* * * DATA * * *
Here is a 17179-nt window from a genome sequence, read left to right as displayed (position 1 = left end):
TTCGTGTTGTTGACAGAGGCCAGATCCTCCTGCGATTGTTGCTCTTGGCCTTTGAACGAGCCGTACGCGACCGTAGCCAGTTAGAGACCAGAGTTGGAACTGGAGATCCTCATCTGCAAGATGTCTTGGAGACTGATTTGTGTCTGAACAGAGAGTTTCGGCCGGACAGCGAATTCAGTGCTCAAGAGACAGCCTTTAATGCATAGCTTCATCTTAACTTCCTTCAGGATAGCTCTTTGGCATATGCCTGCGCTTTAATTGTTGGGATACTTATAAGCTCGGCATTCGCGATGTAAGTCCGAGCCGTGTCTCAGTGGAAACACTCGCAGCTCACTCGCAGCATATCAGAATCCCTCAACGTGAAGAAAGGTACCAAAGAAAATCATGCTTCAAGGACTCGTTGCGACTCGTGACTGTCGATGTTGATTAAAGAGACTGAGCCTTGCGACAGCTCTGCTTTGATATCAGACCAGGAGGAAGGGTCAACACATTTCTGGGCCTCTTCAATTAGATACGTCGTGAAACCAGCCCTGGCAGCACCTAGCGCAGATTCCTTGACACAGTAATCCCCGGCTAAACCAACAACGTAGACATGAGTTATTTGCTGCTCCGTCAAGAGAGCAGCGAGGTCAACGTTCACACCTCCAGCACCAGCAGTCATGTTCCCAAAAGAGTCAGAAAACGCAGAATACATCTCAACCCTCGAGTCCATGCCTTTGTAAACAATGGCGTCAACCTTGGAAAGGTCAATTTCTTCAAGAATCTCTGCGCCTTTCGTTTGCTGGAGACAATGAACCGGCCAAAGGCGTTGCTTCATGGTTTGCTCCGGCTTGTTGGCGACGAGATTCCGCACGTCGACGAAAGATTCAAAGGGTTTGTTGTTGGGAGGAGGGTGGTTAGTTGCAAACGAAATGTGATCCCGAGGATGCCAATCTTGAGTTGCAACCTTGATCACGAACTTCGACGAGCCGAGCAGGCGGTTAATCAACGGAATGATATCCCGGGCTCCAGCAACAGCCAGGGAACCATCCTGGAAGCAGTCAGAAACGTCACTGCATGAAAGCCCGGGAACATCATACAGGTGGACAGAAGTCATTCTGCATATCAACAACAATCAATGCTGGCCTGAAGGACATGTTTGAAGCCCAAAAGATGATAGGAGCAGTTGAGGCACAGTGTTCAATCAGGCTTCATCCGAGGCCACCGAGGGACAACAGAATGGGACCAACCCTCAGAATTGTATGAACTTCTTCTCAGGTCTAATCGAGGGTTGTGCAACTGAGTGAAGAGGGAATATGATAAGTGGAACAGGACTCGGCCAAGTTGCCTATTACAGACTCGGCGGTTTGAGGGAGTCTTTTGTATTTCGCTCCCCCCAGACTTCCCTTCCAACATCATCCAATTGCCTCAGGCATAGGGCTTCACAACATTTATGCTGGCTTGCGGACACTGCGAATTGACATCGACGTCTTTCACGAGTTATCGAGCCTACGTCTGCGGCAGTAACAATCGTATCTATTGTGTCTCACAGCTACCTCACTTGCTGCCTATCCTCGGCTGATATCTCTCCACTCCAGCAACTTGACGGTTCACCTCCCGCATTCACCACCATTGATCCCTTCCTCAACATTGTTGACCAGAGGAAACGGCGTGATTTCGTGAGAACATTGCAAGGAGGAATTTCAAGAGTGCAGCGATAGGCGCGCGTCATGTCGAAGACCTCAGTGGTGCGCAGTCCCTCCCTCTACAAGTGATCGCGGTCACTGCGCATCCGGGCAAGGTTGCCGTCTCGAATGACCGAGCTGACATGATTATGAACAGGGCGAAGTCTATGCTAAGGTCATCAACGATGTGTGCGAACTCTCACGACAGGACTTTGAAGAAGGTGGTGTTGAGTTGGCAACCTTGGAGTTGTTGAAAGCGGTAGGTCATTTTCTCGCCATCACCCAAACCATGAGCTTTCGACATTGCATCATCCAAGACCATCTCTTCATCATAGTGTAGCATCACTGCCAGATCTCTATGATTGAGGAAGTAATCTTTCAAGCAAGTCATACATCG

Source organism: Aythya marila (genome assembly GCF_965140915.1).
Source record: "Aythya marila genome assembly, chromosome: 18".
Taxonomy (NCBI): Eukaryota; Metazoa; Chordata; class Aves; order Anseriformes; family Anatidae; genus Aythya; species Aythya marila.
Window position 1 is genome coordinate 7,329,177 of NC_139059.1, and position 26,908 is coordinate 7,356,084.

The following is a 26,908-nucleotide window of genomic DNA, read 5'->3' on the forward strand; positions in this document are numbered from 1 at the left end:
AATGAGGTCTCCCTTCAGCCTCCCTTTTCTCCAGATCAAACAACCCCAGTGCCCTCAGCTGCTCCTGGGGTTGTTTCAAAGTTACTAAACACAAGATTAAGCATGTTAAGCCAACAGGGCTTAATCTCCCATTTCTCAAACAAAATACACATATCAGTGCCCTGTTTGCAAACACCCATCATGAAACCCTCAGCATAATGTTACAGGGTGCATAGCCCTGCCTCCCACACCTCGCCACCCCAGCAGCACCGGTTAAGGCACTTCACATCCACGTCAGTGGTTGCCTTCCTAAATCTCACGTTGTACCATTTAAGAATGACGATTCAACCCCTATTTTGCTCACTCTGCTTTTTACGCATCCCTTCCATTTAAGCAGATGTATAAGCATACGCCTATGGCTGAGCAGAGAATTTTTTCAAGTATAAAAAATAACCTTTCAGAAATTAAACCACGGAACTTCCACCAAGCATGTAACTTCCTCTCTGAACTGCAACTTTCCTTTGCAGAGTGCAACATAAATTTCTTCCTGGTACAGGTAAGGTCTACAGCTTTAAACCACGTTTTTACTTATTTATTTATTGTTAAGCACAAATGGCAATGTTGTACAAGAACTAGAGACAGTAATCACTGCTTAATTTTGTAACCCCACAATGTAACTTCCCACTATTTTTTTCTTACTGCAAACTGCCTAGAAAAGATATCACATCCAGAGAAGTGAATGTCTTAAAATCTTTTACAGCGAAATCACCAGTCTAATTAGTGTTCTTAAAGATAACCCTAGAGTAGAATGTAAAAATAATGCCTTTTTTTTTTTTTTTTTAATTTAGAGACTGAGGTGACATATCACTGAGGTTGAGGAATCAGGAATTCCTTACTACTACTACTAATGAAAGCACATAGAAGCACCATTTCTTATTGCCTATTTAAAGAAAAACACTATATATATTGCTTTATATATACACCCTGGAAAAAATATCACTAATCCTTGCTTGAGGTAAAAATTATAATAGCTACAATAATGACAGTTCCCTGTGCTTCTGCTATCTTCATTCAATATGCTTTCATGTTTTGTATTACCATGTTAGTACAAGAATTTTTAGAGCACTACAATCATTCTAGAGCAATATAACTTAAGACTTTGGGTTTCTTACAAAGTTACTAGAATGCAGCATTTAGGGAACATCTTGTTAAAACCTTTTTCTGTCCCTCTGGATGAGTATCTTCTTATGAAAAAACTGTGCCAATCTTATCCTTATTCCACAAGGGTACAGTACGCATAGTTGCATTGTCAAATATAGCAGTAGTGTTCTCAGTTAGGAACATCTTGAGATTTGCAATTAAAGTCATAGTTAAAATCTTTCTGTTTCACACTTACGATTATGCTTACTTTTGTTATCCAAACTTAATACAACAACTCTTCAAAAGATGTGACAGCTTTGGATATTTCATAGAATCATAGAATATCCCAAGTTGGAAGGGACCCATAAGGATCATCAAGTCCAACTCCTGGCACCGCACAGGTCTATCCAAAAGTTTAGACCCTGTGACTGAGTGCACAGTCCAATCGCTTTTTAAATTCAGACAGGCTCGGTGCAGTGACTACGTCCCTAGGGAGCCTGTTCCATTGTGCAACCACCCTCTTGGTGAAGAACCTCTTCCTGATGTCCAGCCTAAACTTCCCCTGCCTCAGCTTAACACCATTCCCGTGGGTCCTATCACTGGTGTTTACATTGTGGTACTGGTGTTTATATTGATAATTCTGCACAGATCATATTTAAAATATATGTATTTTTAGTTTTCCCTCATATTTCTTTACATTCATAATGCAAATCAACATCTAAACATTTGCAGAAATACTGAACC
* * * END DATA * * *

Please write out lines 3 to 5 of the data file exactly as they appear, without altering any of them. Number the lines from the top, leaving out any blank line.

Source organism: Aythya marila (genome assembly GCF_965140915.1).
Source record: "Aythya marila genome assembly, chromosome: 18".
Taxonomy (NCBI): Eukaryota; Metazoa; Chordata; class Aves; order Anseriformes; family Anatidae; genus Aythya; species Aythya marila.